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Why #BlackGirlMagic Is More Relevant Than Ever

The gap in management, representation and compensation leaves room for the PR industry to champion African-American women leaders

BlackGirlMagic in PR - Aerial Ellis ColorComm Nielsen AWFAW PRSA

The evidence is real. #BlackGirlMagic isn’t just a trending hashtag or catchphrase, it’s a real-time, quantifiable illustration of how the consumer preferences and brand affinities of African-American women are resonating across the U.S. According to African-American Women: Our Science, Her Magic, a new report by Nielsen, African-American women are driving total Black spending power toward a record $1.5 trillion by 2021. Insights reveal that we have enjoyed steady growth in population, incomes, and educational attainment. This rise in influence and buying power as consumers is a result of our increased success in business and our careers.

But, another stat is much less impressive. The Bureau of Labor Statistics (2016) reported that below 4 percent of women employed in public relations were African American (women overall make up about 70 percent of the industry). With all of our magical abilities to drive product categories and shift culture as trendsetters, brand loyalists and early adopters, there’s no reason more of us shouldn’t be leading in brands and agencies as decision makers. Make no mistake – we are here, and have been here for decades – but the gap in management, representation and compensation for African-American women leaders in the public relations industry must lessen as we’ve further proven our power and influence.

Here’s how we champion “Black Girl Magic” in the PR industry:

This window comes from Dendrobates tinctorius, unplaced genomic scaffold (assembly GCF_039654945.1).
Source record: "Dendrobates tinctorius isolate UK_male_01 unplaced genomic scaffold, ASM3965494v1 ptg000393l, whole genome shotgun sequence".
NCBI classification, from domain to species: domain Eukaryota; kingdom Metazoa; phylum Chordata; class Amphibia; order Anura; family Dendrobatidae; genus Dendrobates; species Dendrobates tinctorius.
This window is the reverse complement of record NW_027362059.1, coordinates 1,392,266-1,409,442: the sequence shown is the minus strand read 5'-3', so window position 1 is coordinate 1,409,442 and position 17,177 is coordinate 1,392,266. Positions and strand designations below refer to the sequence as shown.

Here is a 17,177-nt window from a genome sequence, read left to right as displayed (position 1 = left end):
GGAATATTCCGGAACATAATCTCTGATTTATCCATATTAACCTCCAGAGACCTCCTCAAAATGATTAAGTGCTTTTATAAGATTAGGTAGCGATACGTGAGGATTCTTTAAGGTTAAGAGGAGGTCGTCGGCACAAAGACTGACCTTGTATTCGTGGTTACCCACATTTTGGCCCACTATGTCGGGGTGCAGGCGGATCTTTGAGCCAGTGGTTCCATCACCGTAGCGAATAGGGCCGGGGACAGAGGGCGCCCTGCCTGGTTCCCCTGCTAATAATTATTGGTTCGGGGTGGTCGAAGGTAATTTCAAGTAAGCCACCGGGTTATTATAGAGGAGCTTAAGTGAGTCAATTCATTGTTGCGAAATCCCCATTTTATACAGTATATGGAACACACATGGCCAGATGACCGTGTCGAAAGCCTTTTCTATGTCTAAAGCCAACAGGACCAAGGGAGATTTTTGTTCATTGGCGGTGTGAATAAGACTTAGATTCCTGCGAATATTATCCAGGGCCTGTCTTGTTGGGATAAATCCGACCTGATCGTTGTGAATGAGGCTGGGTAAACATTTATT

African-American women are best at creating and cultivating community.

Our magic is made tangible when we establish opportunities for dialogue and work to make industry diversity actionable and accountable. Such efforts like the E3 Task Force, a nationwide agency diversity effort led by Edelman’s DC President Lisa Osborne Ross, empower diverse candidates to elevate their voices and emerge as leaders.

BlackGirlMagic Aerial Ellis Nielsen PRSA ColorComm

Credit: ColorComm 2016 C2 Conference

With the ColorComm (C2) Conference in Miami as the catalyst for the conversation, the task force went to work forming a quantitative study and hosting listening sessions, with mostly women of color in the communications industry across eight U.S. markets, to assess the barriers and dismantle the roadblocks to leadership. Similarly in advertising and marketing, there are still very few women of color in creative leadership roles.

BlackGirlMagic Aerial Ellis PRSA ColorComm AWFAW Nielsen

Credit: bohan Advertising

Ad Women For All Women, a program created and hosted by bohan, an independent, full-service advertising and marketing agency, introduces young women in high school and college to the opportunities available in advertising. The AWFAW program focuses on women and women of color specifically, but is part of a commitment to diversity and inclusion in a broad sense as well. Each effort, and so many others, indicates where we want to be and how we are willing to help one other get there.